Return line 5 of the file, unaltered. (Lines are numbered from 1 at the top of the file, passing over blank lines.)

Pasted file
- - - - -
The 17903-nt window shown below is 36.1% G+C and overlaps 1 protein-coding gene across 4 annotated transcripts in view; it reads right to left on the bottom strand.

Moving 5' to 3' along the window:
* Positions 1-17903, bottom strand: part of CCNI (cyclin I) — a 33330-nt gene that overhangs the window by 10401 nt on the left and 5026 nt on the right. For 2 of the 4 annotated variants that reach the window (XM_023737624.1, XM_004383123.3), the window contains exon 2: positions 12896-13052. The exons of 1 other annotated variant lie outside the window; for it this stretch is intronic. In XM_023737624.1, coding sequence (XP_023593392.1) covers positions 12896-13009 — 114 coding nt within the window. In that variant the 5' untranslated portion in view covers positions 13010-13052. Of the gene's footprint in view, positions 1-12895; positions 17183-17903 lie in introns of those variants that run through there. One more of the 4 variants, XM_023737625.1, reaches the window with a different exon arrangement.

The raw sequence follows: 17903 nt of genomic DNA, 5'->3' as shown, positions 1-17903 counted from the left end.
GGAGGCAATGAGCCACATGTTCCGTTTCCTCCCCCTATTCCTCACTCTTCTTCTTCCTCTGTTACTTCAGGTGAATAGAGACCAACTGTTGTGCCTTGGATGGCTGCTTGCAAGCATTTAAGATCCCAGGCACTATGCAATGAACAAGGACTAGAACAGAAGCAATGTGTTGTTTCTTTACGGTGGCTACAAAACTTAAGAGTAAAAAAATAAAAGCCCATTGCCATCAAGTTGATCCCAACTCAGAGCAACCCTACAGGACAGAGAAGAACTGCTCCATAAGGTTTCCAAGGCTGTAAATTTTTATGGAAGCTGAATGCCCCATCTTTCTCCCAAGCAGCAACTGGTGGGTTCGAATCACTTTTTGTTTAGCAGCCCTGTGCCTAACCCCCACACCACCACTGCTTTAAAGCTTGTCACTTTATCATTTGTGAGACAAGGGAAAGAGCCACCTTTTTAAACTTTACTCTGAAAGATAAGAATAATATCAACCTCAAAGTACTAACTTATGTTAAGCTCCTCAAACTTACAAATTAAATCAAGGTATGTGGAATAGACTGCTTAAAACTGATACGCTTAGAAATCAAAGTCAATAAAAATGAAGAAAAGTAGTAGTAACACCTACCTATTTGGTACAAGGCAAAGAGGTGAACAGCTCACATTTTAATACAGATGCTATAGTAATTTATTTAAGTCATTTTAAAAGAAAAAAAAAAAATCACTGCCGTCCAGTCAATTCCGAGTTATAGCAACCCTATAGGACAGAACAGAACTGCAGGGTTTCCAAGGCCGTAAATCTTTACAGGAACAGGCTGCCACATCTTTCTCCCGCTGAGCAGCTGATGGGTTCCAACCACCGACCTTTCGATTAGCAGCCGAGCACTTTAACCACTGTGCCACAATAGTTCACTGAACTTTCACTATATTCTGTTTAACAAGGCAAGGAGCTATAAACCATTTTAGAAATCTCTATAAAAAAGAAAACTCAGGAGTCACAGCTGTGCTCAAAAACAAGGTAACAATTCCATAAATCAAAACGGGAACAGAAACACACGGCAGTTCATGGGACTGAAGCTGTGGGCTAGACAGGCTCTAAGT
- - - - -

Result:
GGAGGCAATGAGCCACATGTTCCGTTTCCTCCCCCTATTCCTCACTCTTCTTCTTCCTCTGTTACTTCAGGTGAATAGAGACCAACTGTTGTGCCTTGGATGGCTGCTTGCAAGCATTTAAGATCCCAGGCACTATGCAATGAACAAGGACTAGAACAGAAGCAATGTGTTGTTTCTTTACGGTGGCTACAAAACTTAAGAGTAAAAAAATAAAAGCCCATTGCCATCAAGTTGATCCCAACTCAGAGCAACCCTACAGGACAGAGAAGAACTGCTCCATAAGGTTTCCAAGGCTGTAAATTTTTATGGAAGCTGAATGCCCCATCTTTCTCCCAAGCAGCAACTGGTGGGTTCGAATCACTTTTTGTTTAGCAGCCCTGTGCCTAACCCCCACACCACCACTGCTTTAAAGCTTGTCACTTTATCATTTGTGAGACAAGGGAAAGAGCCACCTTTTTAAACTTTACTCTGAAAGATAAGAATAATATCAACCTCAAAGTACTAACTTATGTTAAGCTCCTCAAACTTACAAATTAAATCAAGGTATGTGGAATAGACTGCTTAAAACTGATACGCTTAGAAATCAAAGTCAATAAAAATGAAGAAAAGTAGTAGTAACACCTACCTATTTGGTACAAGGCAAAGAGGTGAACAGCTCACATTTTAATACAGATGCTATAGTAATTTATTTAAGTCATTTTAAAAGAAAAAAAAAAAATCACTGCCGTCCAGTCAATTCCGAGTTATAGCAACCCTATAGGACAGAACAGAACTGCAGGGTTTCCAAGGCCGTAAATCTTTACAGGAACAGGCTGCCACATCTTTCTCCCGCTGAGCAGCTGATGGGTTCCAACCACCGACCTTTCGATTAGCAGCCGAGCACTTTAACCACTGTGCCACAATAGTTCACTGAACTTTCACTATATTCTGTTTAACAAGGCAAGGAGCTATAAACCATTTTAGAAATCTCTATAAAAAAGAAAACTCAGGAGTCACAGCTGTGCTCAAAAACAAGGTAACAATTCCATAAATCAAAACGGGAACAGAAACACACGGCAGTTCATGGGACTGAAGCTGTGGGCTAGACAGGCTCTAAGT